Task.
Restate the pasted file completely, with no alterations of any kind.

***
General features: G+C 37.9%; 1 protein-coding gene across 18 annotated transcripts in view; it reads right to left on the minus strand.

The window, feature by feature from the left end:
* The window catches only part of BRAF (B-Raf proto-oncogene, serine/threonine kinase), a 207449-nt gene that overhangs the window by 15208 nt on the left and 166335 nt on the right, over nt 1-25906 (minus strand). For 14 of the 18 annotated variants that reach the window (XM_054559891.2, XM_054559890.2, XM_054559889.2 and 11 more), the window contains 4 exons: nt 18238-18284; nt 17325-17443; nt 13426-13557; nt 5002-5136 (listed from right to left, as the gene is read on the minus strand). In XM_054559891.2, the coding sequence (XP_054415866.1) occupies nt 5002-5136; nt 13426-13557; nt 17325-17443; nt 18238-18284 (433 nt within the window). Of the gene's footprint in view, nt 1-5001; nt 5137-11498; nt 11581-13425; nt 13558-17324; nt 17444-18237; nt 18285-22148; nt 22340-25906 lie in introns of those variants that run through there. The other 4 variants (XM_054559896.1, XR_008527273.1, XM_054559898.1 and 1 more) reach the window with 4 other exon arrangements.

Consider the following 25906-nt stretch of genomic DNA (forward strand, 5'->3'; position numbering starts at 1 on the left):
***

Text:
General features: G+C 37.9%; 1 protein-coding gene across 18 annotated transcripts in view; it reads right to left on the minus strand.

The window, feature by feature from the left end:
* The window catches only part of BRAF (B-Raf proto-oncogene, serine/threonine kinase), a 207449-nt gene that overhangs the window by 15208 nt on the left and 166335 nt on the right, over nt 1-25906 (minus strand). For 14 of the 18 annotated variants that reach the window (XM_054559891.2, XM_054559890.2, XM_054559889.2 and 11 more), the window contains 4 exons: nt 18238-18284; nt 17325-17443; nt 13426-13557; nt 5002-5136 (listed from right to left, as the gene is read on the minus strand). In XM_054559891.2, the coding sequence (XP_054415866.1) occupies nt 5002-5136; nt 13426-13557; nt 17325-17443; nt 18238-18284 (433 nt within the window). Of the gene's footprint in view, nt 1-5001; nt 5137-11498; nt 11581-13425; nt 13558-17324; nt 17444-18237; nt 18285-22148; nt 22340-25906 lie in introns of those variants that run through there. The other 4 variants (XM_054559896.1, XR_008527273.1, XM_054559898.1 and 1 more) reach the window with 4 other exon arrangements.

Consider the following 25906-nt stretch of genomic DNA (forward strand, 5'->3'; position numbering starts at 1 on the left):